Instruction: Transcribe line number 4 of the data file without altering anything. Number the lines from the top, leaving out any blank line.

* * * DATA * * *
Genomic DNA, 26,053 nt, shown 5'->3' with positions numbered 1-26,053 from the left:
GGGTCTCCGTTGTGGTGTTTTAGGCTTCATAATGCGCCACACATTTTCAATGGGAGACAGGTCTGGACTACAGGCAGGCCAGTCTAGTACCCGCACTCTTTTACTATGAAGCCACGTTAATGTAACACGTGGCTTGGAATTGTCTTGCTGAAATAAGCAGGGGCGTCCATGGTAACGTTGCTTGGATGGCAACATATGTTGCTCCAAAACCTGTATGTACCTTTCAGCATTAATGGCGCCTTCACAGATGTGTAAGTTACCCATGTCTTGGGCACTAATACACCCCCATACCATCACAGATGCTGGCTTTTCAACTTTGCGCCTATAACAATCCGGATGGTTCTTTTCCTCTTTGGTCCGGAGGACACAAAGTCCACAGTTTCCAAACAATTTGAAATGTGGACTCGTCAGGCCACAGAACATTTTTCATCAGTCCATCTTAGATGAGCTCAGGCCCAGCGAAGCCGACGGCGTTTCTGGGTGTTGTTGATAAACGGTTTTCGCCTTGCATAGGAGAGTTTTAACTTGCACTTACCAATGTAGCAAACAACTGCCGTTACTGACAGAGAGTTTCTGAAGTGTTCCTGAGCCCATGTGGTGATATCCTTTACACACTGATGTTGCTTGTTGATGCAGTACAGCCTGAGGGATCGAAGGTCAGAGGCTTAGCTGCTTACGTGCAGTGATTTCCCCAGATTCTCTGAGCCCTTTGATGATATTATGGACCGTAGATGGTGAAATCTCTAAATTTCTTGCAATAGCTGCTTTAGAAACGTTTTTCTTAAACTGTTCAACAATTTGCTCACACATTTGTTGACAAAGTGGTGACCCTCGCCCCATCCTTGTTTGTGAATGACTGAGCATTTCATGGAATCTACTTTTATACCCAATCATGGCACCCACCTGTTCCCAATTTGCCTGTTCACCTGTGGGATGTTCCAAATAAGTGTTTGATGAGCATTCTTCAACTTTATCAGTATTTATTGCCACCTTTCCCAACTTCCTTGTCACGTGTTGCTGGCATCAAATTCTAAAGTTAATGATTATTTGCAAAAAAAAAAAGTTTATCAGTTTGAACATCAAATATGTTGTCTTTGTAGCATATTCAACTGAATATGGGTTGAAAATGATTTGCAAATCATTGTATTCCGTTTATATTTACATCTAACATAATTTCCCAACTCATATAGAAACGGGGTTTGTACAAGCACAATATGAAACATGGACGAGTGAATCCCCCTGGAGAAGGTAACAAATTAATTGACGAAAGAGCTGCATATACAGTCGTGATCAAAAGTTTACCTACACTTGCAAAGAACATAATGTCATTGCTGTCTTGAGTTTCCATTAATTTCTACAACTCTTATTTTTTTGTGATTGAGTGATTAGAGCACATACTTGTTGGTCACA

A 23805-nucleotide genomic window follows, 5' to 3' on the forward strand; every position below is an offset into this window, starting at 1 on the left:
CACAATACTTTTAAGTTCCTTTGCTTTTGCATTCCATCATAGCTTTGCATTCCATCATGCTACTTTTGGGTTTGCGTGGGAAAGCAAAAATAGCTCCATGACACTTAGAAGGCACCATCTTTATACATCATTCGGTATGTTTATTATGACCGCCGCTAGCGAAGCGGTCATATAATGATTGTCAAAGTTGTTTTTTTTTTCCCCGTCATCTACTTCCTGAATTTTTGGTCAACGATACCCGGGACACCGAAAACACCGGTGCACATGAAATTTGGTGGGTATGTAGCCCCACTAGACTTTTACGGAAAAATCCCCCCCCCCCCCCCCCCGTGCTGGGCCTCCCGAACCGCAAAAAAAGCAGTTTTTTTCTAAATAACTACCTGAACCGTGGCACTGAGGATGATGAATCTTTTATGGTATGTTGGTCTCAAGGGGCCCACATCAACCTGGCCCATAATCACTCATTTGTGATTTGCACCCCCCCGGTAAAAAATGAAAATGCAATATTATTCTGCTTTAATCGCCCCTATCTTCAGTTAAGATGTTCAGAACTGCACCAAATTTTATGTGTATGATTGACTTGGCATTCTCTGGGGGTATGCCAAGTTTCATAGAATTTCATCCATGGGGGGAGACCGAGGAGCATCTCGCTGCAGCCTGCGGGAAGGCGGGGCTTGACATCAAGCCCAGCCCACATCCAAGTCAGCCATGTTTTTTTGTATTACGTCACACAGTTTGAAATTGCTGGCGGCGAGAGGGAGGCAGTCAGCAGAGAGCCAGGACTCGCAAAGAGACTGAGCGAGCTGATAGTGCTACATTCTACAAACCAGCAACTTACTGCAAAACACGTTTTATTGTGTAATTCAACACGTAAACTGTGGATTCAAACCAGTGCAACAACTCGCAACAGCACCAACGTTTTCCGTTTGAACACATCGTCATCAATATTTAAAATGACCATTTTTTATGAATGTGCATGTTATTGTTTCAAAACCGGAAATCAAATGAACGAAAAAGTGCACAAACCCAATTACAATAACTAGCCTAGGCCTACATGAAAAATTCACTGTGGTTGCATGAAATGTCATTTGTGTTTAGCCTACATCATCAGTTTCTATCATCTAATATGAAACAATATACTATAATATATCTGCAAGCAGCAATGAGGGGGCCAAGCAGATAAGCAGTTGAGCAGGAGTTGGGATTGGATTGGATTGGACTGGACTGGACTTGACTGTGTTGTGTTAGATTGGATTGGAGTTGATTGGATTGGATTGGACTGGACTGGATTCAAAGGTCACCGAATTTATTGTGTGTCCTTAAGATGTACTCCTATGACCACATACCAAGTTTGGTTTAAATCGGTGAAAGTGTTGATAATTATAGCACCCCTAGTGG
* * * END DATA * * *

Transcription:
CACAATACTTTTAAGTTCCTTTGCTTTTGCATTCCATCATAGCTTTGCATTCCATCATGCTACTTTTGGGTTTGCGTGGGAAAGCAAAAATAGCTCCATGACACTTAGAAGGCACCATCTTTATACATCATTCGGTATGTTTATTATGACCGCCGCTAGCGAAGCGGTCATATAATGATTGTCAAAGTTGTTTTTTTTTTCCCCGTCATCTACTTCCTGAATTTTTGGTCAACGATACCCGGGACACCGAAAACACCGGTGCACATGAAATTTGGTGGGTATGTAGCCCCACTAGACTTTTACGGAAAAATCCCCCCCCCCCCCCCCCCGTGCTGGGCCTCCCGAACCGCAAAAAAAGCAGTTTTTTTCTAAATAACTACCTGAACCGTGGCACTGAGGATGATGAATCTTTTATGGTATGTTGGTCTCAAGGGGCCCACATCAACCTGGCCCATAATCACTCATTTGTGATTTGCACCCCCCCGGTAAAAAATGAAAATGCAATATTATTCTGCTTTAATCGCCCCTATCTTCAGTTAAGATGTTCAGAACTGCACCAAATTTTATGTGTATGATTGACTTGGCATTCTCTGGGGGTATGCCAAGTTTCATAGAATTTCATCCATGGGGGGAGACCGAGGAGCATCTCGCTGCAGCCTGCGGGAAGGCGGGGCTTGACATCAAGCCCAGCCCACATCCAAGTCAGCCATGTTTTTTTGTATTACGTCACACAGTTTGAAATTGCTGGCGGCGAGAGGGAGGCAGTCAGCAGAGAGCCAGGACTCGCAAAGAGACTGAGCGAGCTGATAGTGCTACATTCTACAAACCAGCAACTTACTGCAAAACACGTTTTATTGTGTAATTCAACACGTAAACTGTGGATTCAAACCAGTGCAACAACTCGCAACAGCACCAACGTTTTCCGTTTGAACACATCGTCATCAATATTTAAAATGACCATTTTTTATGAATGTGCATGTTATTGTTTCAAAACCGGAAATCAAATGAACGAAAAAGTGCACAAACCCAATTACAATAACTAGCCTAGGCCTACATGAAAAATTCACTGTGGTTGCATGAAATGTCATTTGTGTTTAGCCTACATCATCAGTTTCTATCATCTAATATGAAACAATATACTATAATATATCTGCAAGCAGCAATGAGGGGGCCAAGCAGATAAGCAGTTGAGCAGGAGTTGGGATTGGATTGGATTGGACTGGACTGGACTTGACTGTGTTGTGTTAGATTGGATTGGAGTTGATTGGATTGGATTGGACTGGACTGGATTCAAAGGTCACCGAATTTATTGTGTGTCCTTAAGATGTACTCCTATGACCACATACCAAGTTTGGTTTAAATCGGTGAAAGTGTTGATAATTATAGCACCCCTAGTGG